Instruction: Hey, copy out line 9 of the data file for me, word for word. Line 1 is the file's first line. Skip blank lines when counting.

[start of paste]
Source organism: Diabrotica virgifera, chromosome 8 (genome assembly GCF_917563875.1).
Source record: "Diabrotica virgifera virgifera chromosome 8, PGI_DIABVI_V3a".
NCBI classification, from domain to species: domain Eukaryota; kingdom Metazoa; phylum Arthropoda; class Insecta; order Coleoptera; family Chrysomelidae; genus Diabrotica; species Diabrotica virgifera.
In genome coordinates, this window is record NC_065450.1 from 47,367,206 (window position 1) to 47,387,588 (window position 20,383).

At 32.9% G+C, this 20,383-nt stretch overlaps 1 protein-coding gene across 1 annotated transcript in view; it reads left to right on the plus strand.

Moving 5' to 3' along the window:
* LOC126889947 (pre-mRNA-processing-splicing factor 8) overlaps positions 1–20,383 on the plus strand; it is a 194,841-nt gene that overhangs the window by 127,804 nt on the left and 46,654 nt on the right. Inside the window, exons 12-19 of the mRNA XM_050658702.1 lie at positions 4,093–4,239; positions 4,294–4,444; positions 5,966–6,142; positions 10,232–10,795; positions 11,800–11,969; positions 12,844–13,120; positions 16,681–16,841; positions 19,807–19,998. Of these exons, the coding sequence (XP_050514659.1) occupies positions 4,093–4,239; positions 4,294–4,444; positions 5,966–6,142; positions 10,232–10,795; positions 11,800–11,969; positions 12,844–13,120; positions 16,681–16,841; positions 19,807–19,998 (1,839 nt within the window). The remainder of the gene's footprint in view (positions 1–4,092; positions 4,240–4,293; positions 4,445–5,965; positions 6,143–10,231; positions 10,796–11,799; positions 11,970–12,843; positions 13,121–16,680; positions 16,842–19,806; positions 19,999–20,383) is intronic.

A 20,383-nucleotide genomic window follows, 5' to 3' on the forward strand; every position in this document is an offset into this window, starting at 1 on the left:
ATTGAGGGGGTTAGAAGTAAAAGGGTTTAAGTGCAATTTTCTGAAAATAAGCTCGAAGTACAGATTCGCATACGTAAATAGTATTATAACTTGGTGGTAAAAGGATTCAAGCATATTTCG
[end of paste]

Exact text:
ATTGAGGGGGTTAGAAGTAAAAGGGTTTAAGTGCAATTTTCTGAAAATAAGCTCGAAGTACAGATTCGCATACGTAAATAGTATTATAACTTGGTGGTAAAAGGATTCAAGCATATTTCG